422647 Dark-Field Differential Dynamic Microscopy of Gold Nanoparticles

Thursday, November 12, 2015: 10:00 AM
Canyon B (Hilton Salt Lake City Center)
Alexandra V. Bayles1, Todd M. Squires2 and Matthew E. Helgeson1, (1)Chemical Engineering, University of California, Santa Barbara, Santa Barbara, CA, (2)UCSB Chemical Engineering, University of California, Santa Barbara, Santa Barbara, CA

Differential dynamic microscopy (DDM) is an emerging characterization technique that measures the ensemble dynamics of colloidal and complex fluid motion using simple optical microscopy. By correlating the intensity fluctuations of a video micrograph into Fourier space, it is possible to obtain the dynamic structure factor in systems that would otherwise be difficult to measure using photon correlation spectroscopy. To date, DDM has successfully been applied to bright-field, fluorescence, confocal and phase-contrast micrographs to study diverse dynamic phenomena, including bacterial motility, colloidal aggregation and anisotropic particle motion. In this work, we show for the first time how DDM analysis can be extended to dark-field imaging, i.e. a linear space variant (LSV) imaging mode. Specifically, we present a correction to the image structure function obtained by DDM that accounts for scatterers with a non-homogeneous intensity distribution as they move within the imaging plane. To validate the analysis, we study the Brownian motion of gold nanoparticles, whose plasmonic structure allows for nanometer-scale particles to be imaged under dark-field illumination, in various simple and complex fluids. We find that the diffusion coefficients of Au nanoparticles extracted from dark-field differential dynamic microscopy agree well with those measured via multiple-particle tracking microrheology. These results demonstrate the potential for DDM analysis to be applied to linear space variant forms of microscopy, providing access to experimental systems unavailable to other imaging modes.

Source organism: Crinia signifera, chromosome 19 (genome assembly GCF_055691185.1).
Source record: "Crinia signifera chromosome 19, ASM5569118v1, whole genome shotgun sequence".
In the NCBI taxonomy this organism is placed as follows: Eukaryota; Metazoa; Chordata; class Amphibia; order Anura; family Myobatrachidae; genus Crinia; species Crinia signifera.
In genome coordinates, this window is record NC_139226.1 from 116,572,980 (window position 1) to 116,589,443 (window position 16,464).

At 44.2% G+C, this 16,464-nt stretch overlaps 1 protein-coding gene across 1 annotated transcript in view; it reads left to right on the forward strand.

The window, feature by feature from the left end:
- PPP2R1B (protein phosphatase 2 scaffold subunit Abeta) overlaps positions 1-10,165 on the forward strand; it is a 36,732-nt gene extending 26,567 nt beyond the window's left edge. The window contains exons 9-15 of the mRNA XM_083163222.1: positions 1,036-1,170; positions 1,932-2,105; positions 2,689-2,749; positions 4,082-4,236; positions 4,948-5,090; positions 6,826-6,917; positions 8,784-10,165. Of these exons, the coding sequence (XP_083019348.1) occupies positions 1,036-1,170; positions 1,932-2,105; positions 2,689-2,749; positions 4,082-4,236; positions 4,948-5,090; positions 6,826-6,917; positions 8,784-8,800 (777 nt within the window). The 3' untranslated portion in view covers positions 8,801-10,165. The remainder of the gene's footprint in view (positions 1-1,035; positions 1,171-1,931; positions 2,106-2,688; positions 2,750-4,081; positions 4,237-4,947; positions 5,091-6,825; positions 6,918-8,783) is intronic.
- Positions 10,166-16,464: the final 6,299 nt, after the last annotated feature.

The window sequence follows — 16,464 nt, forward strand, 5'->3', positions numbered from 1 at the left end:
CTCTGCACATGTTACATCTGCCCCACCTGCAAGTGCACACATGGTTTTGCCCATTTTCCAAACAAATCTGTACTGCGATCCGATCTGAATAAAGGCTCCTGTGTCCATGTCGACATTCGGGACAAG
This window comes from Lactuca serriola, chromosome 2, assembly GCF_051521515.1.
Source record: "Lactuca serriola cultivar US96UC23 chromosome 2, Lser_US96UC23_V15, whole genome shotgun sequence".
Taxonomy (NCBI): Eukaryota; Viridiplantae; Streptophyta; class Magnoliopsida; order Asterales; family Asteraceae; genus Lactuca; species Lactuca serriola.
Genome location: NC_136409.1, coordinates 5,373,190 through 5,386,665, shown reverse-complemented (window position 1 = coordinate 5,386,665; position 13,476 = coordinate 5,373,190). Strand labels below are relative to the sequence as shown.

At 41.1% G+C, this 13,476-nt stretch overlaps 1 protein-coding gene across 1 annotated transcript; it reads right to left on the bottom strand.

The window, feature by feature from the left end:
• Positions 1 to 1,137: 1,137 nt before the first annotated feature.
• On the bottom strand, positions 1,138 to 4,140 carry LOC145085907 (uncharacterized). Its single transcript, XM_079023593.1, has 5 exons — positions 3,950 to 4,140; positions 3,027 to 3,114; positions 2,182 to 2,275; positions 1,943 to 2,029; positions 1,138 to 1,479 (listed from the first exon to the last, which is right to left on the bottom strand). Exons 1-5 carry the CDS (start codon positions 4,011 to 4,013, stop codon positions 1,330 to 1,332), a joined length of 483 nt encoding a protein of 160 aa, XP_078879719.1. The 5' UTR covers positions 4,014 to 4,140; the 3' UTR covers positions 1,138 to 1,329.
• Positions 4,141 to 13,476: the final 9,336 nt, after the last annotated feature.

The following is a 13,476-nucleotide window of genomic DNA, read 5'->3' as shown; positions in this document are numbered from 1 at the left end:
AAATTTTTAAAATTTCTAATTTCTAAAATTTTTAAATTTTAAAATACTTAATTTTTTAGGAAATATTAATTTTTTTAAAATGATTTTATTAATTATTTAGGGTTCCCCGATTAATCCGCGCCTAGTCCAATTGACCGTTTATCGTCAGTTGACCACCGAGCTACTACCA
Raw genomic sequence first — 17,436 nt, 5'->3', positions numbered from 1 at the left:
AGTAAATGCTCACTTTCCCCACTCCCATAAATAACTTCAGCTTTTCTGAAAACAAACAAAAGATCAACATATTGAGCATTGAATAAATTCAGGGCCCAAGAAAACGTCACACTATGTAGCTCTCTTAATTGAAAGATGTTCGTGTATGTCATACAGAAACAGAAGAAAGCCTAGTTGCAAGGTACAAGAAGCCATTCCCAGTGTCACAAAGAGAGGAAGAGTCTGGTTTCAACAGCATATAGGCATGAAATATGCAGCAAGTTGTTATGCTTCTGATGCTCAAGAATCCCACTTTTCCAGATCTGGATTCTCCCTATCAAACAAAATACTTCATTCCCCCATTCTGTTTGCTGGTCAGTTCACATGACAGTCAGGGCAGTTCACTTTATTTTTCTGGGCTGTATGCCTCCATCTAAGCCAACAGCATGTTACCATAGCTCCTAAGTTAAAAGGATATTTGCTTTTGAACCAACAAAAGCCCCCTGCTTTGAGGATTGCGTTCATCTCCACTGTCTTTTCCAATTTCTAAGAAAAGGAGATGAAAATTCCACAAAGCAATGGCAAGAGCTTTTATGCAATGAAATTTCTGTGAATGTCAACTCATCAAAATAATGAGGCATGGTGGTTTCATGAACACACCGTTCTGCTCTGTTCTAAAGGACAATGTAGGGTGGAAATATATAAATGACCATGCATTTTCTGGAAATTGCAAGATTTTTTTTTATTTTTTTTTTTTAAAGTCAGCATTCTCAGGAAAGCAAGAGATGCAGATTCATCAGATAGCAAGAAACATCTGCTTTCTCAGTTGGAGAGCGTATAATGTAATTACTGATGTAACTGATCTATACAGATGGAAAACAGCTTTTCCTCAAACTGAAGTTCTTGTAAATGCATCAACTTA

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See more of this Session: Colloidal Dispersions I
See more of this Group/Topical: Engineering Sciences and Fundamentals